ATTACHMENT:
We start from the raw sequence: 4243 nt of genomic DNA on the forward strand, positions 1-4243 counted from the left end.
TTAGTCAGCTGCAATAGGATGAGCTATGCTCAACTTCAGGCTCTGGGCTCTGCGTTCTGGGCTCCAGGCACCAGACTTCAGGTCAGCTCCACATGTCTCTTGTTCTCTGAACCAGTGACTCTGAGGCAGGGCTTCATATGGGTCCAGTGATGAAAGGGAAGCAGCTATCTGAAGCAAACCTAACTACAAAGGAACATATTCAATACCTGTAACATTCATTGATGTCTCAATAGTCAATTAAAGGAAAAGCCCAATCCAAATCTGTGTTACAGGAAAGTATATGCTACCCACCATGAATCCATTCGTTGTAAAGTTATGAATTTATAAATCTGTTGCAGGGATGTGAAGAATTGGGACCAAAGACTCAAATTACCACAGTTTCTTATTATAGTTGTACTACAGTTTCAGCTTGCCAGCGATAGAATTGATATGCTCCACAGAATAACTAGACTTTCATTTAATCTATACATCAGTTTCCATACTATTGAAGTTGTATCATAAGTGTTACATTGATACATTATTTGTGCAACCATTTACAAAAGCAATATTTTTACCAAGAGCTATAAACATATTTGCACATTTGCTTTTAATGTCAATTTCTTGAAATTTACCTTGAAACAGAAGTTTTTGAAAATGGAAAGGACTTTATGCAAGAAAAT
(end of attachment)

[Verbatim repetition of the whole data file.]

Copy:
We start from the raw sequence: 4243 nt of genomic DNA on the forward strand, positions 1-4243 counted from the left end.
TTAGTCAGCTGCAATAGGATGAGCTATGCTCAACTTCAGGCTCTGGGCTCTGCGTTCTGGGCTCCAGGCACCAGACTTCAGGTCAGCTCCACATGTCTCTTGTTCTCTGAACCAGTGACTCTGAGGCAGGGCTTCATATGGGTCCAGTGATGAAAGGGAAGCAGCTATCTGAAGCAAACCTAACTACAAAGGAACATATTCAATACCTGTAACATTCATTGATGTCTCAATAGTCAATTAAAGGAAAAGCCCAATCCAAATCTGTGTTACAGGAAAGTATATGCTACCCACCATGAATCCATTCGTTGTAAAGTTATGAATTTATAAATCTGTTGCAGGGATGTGAAGAATTGGGACCAAAGACTCAAATTACCACAGTTTCTTATTATAGTTGTACTACAGTTTCAGCTTGCCAGCGATAGAATTGATATGCTCCACAGAATAACTAGACTTTCATTTAATCTATACATCAGTTTCCATACTATTGAAGTTGTATCATAAGTGTTACATTGATACATTATTTGTGCAACCATTTACAAAAGCAATATTTTTACCAAGAGCTATAAACATATTTGCACATTTGCTTTTAATGTCAATTTCTTGAAATTTACCTTGAAACAGAAGTTTTTGAAAATGGAAAGGACTTTATGCAAGAAAAT